Foodtripper.com - For people who travel to eat. Sunday 22 July 2018 Contact Us | About Us | Sitemap
TV Presenters course eventbrite
Search Foodtripper
Newsletter Updates
RSS RSS
Join us on Facebook Join us on Facebook
Follow us on Twitter Follow us on Twitter

Swiss cheese in Lucerne

Swiss cheese in Lucerne
I don’t know about you, but I certainly get the impression that the Swiss like to keep things to themselves. The Sound of Music certainly gave whole generations an idea of their beautiful landscapes (along with a more sinister plot about a middle-aged man trying to pull a young nun), but there is no doubt that beyond the cuckoo clocks, cheese fondue, banking and winter sports, much of what this country has to offer is little-known to the average Brit on the street.
 
That may be about to change as far as Swiss cheese is concerned and deservedly so. For the last 10 years Switzerland Cheese Marketing AG has been on a mission to show people that Swiss cheese is amongst the best in the world and if you like your cheese natural, exploding with flavour and created with true artisan skill handed down over generations then you will be inclined to agree.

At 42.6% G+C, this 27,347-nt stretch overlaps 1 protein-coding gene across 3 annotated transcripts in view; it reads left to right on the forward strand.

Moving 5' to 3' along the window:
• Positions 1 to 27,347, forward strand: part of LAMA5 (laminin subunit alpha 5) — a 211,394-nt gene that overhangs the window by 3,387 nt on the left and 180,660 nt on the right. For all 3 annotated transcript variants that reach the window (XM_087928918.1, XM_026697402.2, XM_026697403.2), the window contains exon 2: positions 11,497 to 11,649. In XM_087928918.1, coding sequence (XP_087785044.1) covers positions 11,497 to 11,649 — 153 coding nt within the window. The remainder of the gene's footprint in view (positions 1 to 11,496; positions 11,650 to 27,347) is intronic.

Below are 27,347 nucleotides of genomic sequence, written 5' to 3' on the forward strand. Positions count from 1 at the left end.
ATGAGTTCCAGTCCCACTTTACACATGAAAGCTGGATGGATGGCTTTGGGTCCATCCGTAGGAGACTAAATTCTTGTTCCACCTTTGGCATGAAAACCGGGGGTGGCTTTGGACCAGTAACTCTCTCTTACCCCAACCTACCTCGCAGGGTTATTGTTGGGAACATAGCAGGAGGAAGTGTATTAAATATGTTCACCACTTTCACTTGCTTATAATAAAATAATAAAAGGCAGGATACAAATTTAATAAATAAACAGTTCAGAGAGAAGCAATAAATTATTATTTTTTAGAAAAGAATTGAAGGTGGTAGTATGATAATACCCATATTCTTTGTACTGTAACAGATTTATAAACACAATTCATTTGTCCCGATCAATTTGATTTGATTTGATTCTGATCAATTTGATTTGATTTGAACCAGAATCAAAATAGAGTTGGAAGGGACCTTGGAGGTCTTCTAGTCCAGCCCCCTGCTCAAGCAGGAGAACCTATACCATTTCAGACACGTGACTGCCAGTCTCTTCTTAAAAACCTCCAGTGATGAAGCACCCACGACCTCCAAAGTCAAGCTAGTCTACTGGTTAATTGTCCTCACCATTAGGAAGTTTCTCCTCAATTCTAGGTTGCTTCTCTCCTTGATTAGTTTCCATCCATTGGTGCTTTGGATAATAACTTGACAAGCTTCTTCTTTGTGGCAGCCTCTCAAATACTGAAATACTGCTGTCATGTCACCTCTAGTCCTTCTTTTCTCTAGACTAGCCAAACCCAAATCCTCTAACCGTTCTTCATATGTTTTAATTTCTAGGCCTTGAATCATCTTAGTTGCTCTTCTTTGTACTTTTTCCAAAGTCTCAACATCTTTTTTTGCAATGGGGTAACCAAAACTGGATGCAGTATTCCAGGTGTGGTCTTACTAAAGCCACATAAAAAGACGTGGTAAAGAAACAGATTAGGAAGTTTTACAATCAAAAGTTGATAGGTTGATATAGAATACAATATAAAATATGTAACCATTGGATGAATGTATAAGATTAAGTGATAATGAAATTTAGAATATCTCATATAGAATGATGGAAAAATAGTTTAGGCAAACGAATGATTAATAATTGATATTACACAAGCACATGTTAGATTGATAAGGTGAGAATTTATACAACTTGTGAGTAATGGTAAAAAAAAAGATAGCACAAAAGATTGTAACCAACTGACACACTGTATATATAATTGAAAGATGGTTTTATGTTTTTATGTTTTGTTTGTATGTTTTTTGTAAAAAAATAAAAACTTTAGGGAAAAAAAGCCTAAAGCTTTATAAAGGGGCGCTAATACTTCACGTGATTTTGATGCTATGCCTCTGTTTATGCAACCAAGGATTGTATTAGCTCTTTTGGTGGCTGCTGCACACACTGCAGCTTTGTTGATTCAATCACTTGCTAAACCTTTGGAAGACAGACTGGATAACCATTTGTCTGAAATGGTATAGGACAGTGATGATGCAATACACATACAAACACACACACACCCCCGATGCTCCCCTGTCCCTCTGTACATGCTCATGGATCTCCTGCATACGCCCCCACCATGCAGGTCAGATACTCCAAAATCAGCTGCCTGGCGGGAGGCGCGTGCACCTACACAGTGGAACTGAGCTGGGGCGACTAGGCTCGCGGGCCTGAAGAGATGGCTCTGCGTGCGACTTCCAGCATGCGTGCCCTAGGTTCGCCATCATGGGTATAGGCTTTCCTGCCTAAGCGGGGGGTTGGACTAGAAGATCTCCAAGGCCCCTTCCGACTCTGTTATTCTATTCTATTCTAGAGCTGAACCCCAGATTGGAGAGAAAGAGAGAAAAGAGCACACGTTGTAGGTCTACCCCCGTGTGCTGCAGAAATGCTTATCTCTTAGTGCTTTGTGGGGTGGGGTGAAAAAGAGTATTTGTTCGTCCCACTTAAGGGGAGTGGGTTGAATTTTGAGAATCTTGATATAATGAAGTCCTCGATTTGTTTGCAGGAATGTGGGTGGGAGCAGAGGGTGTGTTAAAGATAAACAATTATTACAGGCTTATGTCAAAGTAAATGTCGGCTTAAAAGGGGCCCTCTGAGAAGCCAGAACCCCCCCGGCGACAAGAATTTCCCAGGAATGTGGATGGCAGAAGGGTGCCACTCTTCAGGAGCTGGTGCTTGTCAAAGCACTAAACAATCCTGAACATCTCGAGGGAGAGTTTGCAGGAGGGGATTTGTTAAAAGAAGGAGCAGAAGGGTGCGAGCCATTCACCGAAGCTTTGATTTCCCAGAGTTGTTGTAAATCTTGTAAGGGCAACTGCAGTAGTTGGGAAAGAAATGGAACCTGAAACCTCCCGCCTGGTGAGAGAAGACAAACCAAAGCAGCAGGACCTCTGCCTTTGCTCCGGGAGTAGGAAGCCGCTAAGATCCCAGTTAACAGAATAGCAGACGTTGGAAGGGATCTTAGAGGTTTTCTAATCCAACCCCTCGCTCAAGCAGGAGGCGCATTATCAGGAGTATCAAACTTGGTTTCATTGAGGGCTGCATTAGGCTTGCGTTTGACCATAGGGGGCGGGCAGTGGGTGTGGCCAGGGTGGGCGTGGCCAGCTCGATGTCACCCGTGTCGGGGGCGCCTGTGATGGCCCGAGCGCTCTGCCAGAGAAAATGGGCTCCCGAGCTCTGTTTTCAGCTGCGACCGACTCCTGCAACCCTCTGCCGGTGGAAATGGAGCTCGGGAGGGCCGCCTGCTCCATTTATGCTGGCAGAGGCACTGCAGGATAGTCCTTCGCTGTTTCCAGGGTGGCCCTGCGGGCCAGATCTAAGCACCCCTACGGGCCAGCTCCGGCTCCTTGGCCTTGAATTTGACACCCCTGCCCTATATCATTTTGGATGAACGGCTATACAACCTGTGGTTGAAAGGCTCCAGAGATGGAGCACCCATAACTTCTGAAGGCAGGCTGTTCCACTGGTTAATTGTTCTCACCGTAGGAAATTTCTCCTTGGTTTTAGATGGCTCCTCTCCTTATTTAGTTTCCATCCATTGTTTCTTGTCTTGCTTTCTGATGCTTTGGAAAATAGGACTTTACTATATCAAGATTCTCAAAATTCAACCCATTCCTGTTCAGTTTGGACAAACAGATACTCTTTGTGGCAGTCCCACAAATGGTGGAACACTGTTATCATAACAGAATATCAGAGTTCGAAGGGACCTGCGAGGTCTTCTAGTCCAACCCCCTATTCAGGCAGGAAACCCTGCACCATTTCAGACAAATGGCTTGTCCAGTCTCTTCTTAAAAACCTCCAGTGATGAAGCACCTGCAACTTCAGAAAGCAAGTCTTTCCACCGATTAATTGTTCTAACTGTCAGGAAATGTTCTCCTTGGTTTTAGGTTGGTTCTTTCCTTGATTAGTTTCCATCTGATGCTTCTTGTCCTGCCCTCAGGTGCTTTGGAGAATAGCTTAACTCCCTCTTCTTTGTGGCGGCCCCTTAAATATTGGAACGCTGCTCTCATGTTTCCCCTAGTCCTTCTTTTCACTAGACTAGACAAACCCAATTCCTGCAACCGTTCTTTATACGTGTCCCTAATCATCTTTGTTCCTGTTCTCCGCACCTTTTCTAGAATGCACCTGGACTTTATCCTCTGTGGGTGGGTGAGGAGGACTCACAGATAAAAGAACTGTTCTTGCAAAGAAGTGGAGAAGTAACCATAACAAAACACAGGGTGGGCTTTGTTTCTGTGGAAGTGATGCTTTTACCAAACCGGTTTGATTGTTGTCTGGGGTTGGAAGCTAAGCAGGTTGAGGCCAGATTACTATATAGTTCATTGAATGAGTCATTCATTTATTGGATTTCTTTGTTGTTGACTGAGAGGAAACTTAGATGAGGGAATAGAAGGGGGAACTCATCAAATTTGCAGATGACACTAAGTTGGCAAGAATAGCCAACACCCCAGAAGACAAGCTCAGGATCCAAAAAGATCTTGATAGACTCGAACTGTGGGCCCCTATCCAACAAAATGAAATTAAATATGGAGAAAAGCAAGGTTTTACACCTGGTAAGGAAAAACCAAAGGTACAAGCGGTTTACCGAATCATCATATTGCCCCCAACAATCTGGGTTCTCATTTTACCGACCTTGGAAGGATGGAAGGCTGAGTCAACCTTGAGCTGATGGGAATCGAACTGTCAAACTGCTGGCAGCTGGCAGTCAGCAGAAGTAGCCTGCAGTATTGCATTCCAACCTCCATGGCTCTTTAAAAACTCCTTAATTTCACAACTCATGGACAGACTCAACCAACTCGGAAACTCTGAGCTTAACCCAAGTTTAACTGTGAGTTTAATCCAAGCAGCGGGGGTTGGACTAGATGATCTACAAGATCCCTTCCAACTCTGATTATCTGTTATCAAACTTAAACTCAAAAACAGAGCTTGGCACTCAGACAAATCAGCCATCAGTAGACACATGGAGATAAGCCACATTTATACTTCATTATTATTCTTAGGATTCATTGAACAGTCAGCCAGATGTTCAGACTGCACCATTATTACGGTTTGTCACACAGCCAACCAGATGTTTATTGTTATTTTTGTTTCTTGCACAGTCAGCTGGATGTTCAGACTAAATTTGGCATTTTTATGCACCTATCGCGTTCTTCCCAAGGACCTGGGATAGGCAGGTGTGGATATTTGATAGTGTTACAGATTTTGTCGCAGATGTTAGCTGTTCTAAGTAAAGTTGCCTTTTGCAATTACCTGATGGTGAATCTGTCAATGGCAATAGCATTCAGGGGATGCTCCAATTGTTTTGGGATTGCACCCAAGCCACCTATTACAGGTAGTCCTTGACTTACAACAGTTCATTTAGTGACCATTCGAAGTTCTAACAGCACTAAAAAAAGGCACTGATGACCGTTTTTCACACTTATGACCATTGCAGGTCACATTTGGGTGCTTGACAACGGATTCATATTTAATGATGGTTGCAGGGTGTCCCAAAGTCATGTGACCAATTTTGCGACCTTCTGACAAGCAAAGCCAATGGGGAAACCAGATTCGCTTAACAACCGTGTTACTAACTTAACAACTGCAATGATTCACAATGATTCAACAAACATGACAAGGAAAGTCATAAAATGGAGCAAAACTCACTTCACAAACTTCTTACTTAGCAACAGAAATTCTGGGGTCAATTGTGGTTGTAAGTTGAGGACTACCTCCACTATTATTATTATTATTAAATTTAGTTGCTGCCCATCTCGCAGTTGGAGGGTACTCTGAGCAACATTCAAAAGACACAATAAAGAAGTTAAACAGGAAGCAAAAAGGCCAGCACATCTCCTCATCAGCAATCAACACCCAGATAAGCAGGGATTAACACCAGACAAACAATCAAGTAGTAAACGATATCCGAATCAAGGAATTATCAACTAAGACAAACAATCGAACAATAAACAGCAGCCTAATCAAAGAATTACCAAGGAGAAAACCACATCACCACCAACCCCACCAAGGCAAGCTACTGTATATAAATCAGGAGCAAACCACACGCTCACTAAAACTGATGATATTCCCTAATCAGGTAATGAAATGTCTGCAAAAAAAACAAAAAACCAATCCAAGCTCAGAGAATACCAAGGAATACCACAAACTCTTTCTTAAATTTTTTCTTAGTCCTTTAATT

Now I know that there are a couple of famous Swiss cheeses that you will all have heard of, but that’s not the point. Most of us don’t take the Gruyere or Emmental that we get in our supermarkets quite as seriously as we might. More than this though, there is a depth of cheese-making skill and passion that is quite simply astounding and would compare and perhaps surpass the best cheese-making cultures in the world.
 
How do I know? Well I have just returned from a flying visit to Lucerne, the centre of the Sbrinz AOC cheese making territory, a type of cheese that really has to get a wider audience.
 
Surprisingly, the Michelin starred Jasper Restaurant at the elegant Palace Luzern Hotel that I stayed at didn’t have Sbrinz on its otherwise gorgeous cheese-board. However, Ulf, the head chef who came with us the following morning to a local Sbrinz producer, had by the end
Swiss cheese in Lucerne
of the visit vowed to switch from its more famous cousin Parmigiano. Quite so.
 
And yes, for those of you unfamiliar with this wonderfully, nutty, rich-tasting hard cheese, it is said that Sbrinz was the original Parmigiano and was exported across the border to become its more famous cousin - a story I like so much that I don’t intend to check its veracity just in case it’s not true.